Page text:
Like most men do, Superman grew out of his punch-happy phase around his 19th birthday. As the Silver Age of the late ’50s came on, Superman’s adventures became more domestic and much more imaginative. His life revolved not so much around smashing fascists, saboteurs or Ultra-Humanites — as it had during World War II — and more around his “family” at the Daily Planet: Lois Lane, Jimmy Olsen, Perry White and his alter-ego, Clark Kent.

This era, from about 1957 to about 1971, when the Superman books fell under the supervision of psychoanalysis enthusiast and editor Mort Weisinger, alternated between absurdist science fiction and Jungian workplace sitcom. Punches, during this era of love triangles among alter egos and extra-dimensional imps, would have been beneath Superman.

His writers had far too much imagination and too much respect for their readers to allow Superman to solve his problems with his fists.


Man of Steel’s most disturbing break from traditional Superman lore isn’t his missing red trunks. It’s the missing Jimmy Olsen, who’s nowhere to be seen in trailers for the new film. In my house, Jimmy Olsen is the main attraction and Superman the supporting player.

Jimmy Olsen starred in his own book, Superman’s Pal Jimmy Olsen, from the late ’50s through the early ’70s, and during that time Jimmy not only had some wild adventures but he was constantly going through bizarre transformations. Like the time he switched minds with a gorilla or the time he grew a beard. Jimmy was ready for anything and never got bored, and offered a needed point of reader identification standing beside the near-omnipotent Superman.

There was some speculation that actress Rebecca Buller plays JENNY Olsen in Man Of Steel. It’s not the worst idea. If gender balance is the aim, though, I’d rather see a female General Zod.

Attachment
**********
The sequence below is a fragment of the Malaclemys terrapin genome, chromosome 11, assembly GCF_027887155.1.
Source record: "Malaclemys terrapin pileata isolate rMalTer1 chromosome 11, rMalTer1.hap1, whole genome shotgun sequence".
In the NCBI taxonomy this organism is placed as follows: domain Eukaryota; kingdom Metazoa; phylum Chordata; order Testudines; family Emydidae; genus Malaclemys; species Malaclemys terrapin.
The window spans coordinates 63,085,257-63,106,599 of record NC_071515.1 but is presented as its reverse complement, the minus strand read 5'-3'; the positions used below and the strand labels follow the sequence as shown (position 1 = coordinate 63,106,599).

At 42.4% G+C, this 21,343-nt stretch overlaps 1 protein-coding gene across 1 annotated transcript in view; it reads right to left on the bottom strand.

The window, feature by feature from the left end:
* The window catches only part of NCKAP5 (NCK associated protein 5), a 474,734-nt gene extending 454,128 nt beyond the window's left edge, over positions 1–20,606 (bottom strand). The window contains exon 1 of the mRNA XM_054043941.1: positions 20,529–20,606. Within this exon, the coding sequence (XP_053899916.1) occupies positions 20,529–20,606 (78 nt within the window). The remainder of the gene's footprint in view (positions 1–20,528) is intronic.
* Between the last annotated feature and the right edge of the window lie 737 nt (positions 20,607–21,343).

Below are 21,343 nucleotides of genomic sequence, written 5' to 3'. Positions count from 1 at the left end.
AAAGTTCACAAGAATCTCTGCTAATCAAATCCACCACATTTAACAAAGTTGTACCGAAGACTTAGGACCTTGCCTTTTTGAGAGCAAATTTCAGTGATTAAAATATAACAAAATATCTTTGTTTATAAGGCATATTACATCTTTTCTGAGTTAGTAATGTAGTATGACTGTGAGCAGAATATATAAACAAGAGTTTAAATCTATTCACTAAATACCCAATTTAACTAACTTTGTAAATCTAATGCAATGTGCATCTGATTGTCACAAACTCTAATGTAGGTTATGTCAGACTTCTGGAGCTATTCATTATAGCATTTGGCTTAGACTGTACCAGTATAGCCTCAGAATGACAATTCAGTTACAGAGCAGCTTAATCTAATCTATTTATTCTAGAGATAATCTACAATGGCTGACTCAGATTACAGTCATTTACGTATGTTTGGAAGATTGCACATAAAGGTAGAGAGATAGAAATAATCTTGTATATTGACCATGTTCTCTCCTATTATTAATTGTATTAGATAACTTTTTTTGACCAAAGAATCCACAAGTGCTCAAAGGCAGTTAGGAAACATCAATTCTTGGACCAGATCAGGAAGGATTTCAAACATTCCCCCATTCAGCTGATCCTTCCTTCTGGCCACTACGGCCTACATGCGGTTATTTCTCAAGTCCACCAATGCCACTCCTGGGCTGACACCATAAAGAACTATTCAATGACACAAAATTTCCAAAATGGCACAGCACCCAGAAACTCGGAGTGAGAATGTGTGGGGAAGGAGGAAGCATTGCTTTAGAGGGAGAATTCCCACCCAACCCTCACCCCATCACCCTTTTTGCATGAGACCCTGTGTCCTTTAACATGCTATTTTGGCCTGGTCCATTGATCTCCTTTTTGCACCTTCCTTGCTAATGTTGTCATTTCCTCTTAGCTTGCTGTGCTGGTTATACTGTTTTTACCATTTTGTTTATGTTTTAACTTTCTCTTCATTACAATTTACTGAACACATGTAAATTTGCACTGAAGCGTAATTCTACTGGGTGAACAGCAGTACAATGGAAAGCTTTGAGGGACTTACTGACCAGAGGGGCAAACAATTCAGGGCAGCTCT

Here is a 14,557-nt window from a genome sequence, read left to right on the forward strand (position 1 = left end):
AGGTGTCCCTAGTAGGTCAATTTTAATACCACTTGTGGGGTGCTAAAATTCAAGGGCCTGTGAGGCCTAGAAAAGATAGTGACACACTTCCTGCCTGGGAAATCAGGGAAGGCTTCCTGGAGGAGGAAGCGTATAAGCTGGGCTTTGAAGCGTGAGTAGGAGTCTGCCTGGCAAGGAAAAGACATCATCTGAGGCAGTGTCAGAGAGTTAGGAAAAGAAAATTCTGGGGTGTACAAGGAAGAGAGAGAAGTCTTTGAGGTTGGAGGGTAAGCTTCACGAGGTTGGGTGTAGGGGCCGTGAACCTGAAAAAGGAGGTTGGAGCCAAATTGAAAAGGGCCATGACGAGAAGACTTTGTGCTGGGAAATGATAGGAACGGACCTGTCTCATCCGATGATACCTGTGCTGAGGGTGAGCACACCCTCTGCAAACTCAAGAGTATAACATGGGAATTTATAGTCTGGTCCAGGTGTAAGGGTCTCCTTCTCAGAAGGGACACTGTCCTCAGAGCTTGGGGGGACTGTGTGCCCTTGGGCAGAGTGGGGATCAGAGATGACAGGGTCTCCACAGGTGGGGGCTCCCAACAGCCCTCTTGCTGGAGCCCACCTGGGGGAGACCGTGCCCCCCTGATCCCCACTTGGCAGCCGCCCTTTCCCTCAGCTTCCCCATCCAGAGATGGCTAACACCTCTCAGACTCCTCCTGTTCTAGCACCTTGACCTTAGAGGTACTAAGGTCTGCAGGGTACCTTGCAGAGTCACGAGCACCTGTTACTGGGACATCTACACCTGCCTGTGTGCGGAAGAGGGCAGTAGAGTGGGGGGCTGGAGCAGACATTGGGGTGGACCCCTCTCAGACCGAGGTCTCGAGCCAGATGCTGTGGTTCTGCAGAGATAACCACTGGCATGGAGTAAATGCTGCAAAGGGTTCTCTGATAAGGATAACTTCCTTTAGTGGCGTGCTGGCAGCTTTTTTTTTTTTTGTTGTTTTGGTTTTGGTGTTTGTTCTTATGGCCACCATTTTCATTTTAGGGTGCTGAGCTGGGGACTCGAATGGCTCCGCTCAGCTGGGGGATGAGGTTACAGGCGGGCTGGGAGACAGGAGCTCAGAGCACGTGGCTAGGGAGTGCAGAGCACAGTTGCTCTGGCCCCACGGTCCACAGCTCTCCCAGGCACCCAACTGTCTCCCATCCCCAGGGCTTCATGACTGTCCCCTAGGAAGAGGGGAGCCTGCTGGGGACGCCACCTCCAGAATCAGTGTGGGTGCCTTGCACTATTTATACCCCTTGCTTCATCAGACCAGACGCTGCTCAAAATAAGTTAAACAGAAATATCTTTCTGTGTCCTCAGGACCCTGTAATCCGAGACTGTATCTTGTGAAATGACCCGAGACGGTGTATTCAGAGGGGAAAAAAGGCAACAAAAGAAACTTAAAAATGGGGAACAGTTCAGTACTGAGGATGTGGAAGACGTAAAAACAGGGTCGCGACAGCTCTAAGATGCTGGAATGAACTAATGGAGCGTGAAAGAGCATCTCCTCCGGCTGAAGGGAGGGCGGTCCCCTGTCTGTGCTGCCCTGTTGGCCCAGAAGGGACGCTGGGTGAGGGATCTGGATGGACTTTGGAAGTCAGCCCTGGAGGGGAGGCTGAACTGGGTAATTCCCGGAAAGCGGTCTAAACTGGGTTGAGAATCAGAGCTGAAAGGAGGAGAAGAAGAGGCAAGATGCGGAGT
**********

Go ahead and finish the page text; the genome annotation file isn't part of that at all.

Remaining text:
Maybe they’re saving Jimmy for future instalments in the franchise. Perhaps we’ll see a Bromantic Comedy instalment, The Super-Hangover: Jimmy wakes up to discover he’s become a giant turtle-boy, Superman is depowered and — Great Caesar’s Ghost! — Perry White is missing! Sophomoric hilarity involving the Bottle City of Kandor and Red Kryptonite ensues.


With Lillian Matheson and her father, Emmet

Do you remember the first time you saw Superman?

I don’t.

What do you think of Superman?


What’s your favourite thing about Superman?

Because he’s a superhero.

What about Spider-Man or Batgirl? Are they as cool as Superman?

They’re both as cool as Superman. I like all superheroes.

Do you have a favourite superhero?

My favourite superhero is Aquaman!


Yes, really.

What do you like about Aquaman? What’s special about Aquaman?

Because he can breathe underwater. Now let’s do the Jimmy Olsen part.

Okay. Is Jimmy Olsen a superhero?

No. But, Daddy? Actually, we’re going to do a Jimmy Olsen one, because we like him in the story. So that’s why. Okay?

What do you like about Jimmy Olsen?

I don’t know.

What’s your favourite Jimmy Olsen story?

When he becomes a gorilla.

Do you think that Superman stories are better when they have Jimmy Olsen in them?

Yes. They are. Because, just because.

When you play, do you like to play as Superman or as Jimmy Olsen?

I like to play as Superman AND Jimmy Olsen, sometimes.

When you grow up, who would you rather be like?

I don’t know. I’ll tell you when I’m a grown-up.

Who is your dad more like — Jimmy Olsen or Superman?

Jimmy Olsen and Superman, sometimes.

When am I like Jimmy Olsen?

When I tell you to be Jimmy Olsen.

When am I like Superman?

When I tell you to be Superman.

Do you know that there’s a new Superman movie?

Yes I do, because you always told me that.

Is that a movie that you want to see or would you rather see a cartoon of Superman?

A cartoon.